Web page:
When Hercule Poirot gathers the suspects together in the library to unmask the murderer, it often turns out that the murderer's cunning plan had just one tiny flaw: you see, mes amis, French beans are over by Michaelmas, so the cook must have left the kitchen for a moment, and therefore did not hear the shot that the butler mistook for the dinner gong, hence serving the poisoned sherry to the wrong person!
Whether or not this makes for a good denouement to the detective novel, it seems to be common in conspiracy thinking. There are plenty of people who believe that the moon landings were faked, and tens of thousands of people have been keeping quiet about it for decades, because of one tiny flaw -- something to do with the way the shadows on the flag don't reflect of Buzz Aldrin's helmet visor, I think.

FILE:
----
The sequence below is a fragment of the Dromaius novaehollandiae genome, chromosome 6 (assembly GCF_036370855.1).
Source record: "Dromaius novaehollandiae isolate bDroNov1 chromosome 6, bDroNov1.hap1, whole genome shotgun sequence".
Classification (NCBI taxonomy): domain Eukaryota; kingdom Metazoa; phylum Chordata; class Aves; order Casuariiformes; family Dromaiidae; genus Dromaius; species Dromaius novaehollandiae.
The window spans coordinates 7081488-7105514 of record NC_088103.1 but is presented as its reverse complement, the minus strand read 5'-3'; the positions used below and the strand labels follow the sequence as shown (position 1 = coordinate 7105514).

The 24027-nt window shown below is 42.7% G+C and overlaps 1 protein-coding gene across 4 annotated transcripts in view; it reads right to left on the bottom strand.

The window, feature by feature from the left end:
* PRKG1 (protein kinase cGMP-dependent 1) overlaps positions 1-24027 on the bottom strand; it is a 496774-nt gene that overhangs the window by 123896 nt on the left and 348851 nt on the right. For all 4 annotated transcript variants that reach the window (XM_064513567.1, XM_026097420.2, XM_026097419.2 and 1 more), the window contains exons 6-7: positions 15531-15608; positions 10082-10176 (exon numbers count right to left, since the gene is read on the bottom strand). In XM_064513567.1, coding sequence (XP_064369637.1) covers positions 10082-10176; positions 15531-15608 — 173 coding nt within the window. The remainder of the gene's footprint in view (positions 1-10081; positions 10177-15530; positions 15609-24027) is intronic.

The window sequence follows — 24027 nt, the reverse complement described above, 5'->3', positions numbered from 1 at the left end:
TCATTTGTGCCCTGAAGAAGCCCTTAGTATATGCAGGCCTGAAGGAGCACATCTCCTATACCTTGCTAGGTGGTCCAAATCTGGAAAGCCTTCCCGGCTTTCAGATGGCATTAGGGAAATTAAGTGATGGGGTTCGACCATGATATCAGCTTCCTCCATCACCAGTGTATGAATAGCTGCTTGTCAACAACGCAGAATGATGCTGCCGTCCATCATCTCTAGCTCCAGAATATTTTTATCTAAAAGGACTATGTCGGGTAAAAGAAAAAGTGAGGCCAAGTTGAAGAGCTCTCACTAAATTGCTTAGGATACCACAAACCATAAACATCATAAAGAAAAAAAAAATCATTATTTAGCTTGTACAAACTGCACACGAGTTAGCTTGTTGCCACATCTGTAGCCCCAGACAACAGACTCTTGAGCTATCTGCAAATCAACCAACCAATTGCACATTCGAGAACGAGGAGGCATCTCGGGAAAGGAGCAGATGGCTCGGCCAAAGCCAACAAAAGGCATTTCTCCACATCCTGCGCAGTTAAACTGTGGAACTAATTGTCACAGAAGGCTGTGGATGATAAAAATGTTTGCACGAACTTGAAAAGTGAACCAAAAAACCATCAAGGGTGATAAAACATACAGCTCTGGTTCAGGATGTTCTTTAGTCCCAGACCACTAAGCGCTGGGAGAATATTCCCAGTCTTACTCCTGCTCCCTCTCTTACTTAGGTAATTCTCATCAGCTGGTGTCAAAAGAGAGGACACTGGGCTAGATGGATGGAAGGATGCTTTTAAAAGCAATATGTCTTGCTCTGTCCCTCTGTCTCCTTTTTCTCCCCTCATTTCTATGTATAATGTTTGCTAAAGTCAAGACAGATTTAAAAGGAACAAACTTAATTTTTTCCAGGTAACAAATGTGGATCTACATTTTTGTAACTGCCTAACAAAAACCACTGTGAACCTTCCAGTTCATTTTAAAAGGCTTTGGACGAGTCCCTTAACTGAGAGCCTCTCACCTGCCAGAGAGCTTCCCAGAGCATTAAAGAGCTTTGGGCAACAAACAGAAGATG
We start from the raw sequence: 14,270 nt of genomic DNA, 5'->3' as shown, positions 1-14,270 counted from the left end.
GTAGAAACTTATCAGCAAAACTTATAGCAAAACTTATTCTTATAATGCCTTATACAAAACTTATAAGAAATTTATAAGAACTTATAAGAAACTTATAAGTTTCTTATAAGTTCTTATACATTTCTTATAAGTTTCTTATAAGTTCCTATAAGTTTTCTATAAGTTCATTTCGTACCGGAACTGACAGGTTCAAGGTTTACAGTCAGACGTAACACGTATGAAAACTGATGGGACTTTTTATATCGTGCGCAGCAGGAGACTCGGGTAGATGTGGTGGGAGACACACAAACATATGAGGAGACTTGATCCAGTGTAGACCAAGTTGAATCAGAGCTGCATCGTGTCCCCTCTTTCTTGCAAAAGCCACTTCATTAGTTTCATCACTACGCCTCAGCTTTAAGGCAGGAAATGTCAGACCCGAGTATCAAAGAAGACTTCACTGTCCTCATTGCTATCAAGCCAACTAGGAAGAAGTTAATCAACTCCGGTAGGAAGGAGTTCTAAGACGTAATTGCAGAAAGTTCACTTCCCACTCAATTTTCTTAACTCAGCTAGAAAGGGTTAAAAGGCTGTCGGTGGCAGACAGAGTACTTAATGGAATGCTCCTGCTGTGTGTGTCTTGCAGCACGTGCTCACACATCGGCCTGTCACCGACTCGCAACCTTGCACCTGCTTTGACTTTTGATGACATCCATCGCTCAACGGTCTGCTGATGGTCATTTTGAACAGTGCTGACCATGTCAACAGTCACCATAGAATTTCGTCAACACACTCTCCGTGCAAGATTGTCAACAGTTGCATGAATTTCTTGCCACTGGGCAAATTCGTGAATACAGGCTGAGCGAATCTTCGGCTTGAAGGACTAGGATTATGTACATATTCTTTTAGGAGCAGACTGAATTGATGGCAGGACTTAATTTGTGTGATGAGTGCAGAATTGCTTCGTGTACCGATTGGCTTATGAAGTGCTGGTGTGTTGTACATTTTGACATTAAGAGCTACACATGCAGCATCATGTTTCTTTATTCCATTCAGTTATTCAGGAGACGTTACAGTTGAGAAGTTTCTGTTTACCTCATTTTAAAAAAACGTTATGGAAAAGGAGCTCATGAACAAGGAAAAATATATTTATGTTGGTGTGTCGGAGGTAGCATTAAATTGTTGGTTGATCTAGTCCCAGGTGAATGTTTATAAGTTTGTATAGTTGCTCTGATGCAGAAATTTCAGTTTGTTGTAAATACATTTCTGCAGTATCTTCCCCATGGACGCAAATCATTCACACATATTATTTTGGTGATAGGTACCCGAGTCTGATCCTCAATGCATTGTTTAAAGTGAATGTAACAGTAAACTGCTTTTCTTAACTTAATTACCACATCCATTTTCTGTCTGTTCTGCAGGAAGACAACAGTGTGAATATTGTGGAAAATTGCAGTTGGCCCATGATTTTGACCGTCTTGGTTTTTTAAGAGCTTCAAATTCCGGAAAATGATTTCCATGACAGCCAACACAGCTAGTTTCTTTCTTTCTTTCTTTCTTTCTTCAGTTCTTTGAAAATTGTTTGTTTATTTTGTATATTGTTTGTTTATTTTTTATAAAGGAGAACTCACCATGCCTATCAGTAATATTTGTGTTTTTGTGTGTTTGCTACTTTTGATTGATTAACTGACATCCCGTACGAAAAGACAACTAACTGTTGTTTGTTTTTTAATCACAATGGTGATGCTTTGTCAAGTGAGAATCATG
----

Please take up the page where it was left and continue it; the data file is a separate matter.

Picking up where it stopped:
This way of thinking is accentuated by Twitter where sustained rational argument is physically impossible, and replaced by an exchange of "Aha!"-isms. It is particularly amenable to manipulation by people who insert plausible but dishonest pseudo-refutations into the twitter stream and watch them become tropes. We also see it on internet forums such as this one, although I won't be so impolite as to specify exactly where. It's a form of reasoning disorder particularly common with autodidacts, and of course endemic to Wikipedia.
Talk about things not related to wiki encyclopedias here.
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